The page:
The Last Ocean, an innovative and monumental public art installation by internationally recognized artist-engineer Jen Lewin, debuted at Burning Man this week. Awarded through the Black Rock City Honoraria program, The Last Ocean represents an exploration of the crisis of plastic pollution in the oceans, a warming planet, diminishing natural resources and the urgency to find a solution to these critical threats.
In line with Lewin’s previous work, which emphasizes the beauty of the natural world combined with human interactivity and the power of technology, The Last Ocean is a symbolic call to action on the fragility of ocean ecosystems and the growing effect of climate change. Working with Ocean Plastic Technologies, a South African-based company that is delivering a circular economy for ocean-bound and post-consumer plastics, Jen Lewin Studio was able to source over 10,912 pounds of recycled plastic and 9,268 pounds of glass fiber and recycled composites from coastal beach communities in South Africa to create The Last Ocean.
“Forged in dialog around climate change and sustainability, The Last Ocean not only seeks to inspire and educate but aids in the recovery of our planet,” said Jen Lewin. “I was inspired to create a transformative experience that brings awareness to the inescapable statistics pointing to the decline of our natural ecosystems. Through the creation of The Last Ocean, we hope to empower other artists to consciously create work in a sustainable manner.”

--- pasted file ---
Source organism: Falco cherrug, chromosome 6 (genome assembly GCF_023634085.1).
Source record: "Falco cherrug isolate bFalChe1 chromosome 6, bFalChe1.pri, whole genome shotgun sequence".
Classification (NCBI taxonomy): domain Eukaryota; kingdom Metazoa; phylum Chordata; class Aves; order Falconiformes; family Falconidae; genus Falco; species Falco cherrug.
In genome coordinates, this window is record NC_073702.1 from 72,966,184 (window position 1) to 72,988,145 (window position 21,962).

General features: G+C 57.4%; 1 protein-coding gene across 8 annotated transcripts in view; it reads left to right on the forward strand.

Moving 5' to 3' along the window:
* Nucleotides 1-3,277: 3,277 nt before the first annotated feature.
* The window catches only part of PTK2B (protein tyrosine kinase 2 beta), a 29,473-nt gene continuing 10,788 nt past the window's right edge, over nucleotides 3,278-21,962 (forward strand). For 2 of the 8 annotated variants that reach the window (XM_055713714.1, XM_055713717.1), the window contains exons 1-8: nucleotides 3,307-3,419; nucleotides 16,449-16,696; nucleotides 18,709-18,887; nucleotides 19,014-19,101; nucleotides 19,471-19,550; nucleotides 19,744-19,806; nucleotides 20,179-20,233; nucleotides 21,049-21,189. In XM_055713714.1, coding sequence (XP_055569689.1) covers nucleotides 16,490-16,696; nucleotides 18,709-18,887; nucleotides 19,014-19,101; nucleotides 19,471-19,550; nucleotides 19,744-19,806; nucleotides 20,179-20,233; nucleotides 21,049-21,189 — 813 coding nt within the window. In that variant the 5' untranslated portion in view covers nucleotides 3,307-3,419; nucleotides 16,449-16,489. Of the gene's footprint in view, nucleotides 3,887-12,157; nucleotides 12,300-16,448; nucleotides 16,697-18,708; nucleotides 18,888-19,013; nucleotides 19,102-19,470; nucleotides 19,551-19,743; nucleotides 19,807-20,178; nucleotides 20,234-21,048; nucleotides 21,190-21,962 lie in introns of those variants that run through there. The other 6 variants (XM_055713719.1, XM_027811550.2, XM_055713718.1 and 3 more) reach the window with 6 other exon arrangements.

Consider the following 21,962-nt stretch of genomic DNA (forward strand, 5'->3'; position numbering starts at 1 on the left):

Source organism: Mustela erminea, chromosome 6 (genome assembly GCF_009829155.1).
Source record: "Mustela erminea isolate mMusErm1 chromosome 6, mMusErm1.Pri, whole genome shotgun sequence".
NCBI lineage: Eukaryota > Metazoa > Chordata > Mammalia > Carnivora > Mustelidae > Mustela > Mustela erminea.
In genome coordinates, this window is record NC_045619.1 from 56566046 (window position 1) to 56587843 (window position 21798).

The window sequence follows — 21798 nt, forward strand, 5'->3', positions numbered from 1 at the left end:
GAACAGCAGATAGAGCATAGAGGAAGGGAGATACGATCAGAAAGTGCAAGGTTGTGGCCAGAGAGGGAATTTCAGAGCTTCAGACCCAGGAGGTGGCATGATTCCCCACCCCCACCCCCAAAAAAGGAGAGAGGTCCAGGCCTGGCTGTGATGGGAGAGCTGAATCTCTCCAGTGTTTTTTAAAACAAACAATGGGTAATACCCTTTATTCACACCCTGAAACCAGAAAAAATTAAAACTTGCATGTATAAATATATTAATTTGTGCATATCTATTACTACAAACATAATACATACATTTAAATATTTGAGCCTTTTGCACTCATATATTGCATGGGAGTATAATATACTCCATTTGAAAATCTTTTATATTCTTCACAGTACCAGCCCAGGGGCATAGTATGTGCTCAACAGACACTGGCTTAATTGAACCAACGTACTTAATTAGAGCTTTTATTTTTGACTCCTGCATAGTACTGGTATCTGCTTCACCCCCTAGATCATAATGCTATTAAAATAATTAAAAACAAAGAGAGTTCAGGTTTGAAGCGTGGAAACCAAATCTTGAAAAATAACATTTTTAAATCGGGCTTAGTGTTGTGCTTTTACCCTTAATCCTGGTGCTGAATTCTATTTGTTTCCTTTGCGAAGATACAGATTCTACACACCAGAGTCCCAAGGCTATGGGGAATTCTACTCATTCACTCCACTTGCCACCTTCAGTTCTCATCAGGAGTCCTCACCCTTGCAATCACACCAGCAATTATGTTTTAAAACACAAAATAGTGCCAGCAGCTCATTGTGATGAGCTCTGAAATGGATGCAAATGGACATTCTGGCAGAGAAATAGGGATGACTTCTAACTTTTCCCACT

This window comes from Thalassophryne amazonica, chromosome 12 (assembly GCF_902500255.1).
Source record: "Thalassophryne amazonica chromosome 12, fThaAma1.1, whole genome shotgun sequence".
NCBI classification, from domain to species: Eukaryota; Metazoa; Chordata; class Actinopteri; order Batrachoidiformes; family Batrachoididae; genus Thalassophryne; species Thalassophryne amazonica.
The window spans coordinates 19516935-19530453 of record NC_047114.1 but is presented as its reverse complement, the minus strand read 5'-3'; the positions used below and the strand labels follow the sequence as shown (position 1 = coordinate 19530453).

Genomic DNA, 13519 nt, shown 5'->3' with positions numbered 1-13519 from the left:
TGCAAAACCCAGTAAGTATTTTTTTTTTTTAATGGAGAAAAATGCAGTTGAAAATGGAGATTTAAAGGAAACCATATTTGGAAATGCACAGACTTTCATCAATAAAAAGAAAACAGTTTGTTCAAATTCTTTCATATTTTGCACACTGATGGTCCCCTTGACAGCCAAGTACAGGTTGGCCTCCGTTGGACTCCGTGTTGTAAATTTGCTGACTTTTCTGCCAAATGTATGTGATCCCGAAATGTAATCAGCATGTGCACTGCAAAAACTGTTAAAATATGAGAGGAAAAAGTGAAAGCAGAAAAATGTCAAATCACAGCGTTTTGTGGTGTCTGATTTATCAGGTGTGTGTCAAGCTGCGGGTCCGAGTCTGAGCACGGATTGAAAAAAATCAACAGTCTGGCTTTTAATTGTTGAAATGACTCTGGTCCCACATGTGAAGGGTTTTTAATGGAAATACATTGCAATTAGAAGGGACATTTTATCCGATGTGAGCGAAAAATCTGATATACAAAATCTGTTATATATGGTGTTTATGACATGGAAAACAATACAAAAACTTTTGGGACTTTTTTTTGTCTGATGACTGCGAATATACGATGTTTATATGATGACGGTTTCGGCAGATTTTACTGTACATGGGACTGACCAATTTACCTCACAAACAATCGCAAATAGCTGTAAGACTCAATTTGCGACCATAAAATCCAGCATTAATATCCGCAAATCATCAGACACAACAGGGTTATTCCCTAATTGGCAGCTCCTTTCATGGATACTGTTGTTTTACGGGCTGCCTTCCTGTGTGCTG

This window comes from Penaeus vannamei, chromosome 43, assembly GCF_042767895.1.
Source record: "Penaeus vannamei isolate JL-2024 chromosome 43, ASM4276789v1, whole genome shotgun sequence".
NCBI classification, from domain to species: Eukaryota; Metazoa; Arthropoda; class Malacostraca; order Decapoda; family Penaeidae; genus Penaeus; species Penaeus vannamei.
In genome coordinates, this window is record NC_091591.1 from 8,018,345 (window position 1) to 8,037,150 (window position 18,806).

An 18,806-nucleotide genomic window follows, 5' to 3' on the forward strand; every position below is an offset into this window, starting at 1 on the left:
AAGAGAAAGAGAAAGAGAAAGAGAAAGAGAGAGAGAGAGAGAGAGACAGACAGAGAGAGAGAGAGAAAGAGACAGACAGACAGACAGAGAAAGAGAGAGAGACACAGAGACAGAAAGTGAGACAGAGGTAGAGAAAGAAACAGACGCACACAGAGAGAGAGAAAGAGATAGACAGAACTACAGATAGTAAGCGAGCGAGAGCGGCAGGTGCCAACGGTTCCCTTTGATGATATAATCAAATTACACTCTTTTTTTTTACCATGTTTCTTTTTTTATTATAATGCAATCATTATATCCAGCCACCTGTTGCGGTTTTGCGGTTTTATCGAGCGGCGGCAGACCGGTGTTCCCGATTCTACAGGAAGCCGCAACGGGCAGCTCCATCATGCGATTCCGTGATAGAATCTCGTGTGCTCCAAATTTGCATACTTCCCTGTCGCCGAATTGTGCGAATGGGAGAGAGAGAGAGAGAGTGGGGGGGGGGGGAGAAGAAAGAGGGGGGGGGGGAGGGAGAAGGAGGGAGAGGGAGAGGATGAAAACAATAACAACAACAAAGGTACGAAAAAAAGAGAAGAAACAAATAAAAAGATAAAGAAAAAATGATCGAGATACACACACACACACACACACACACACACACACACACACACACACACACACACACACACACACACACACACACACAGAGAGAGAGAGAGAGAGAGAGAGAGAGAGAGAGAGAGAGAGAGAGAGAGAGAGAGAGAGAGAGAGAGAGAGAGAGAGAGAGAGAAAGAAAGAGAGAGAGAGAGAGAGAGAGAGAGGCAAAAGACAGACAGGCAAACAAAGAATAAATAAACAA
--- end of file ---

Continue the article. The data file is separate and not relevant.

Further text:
The process of creating The Last Ocean began in 2013 after Lewin was inspired by the book, “The Last Ocean: Antarctica’s Ross Sea Project: Saving the Most Pristine Ecosystem on Earth” by John Weller. The book included a series of photographs collected from Antarctica’s Ross Sea, influencing Lewin’s initial drawings to depict a large, fractured interactive ice field to spread information and awareness about the Ross Sea.
The 250 interlocking platforms of The Last Ocean illuminate over 70,000 RGB LED lights in millions of colors as participants move about the installation. As users are in motion, colors will swirl, catalyzing the dynamic experience of the work and representing the organic and powerful nature of our oceans. During the day, the installation highlights the transformation of recycled ocean plastic with a swirled surface of blue and white particulate. At night, the installation glows with vibrant, animated light, cycling through a rich palette of curated colors as participants interact with the artwork. Over the course of the exhibition, the light emanating from interactive platforms will begin to fade, prompting guests to think about their impact on the environment. This is all made possible through Lewin’s unique, in-house mesh network LED technology.
Following Burning Man, The Last Ocean will travel to exhibitions around the world – locations to be announced.
To learn more about contemporary artist, Jen Lewin, and The Last Ocean, you can also visit: https://www.jenlewinstudio.com/.
IVOX NEWS :: SOURCE Jen Lewin Studio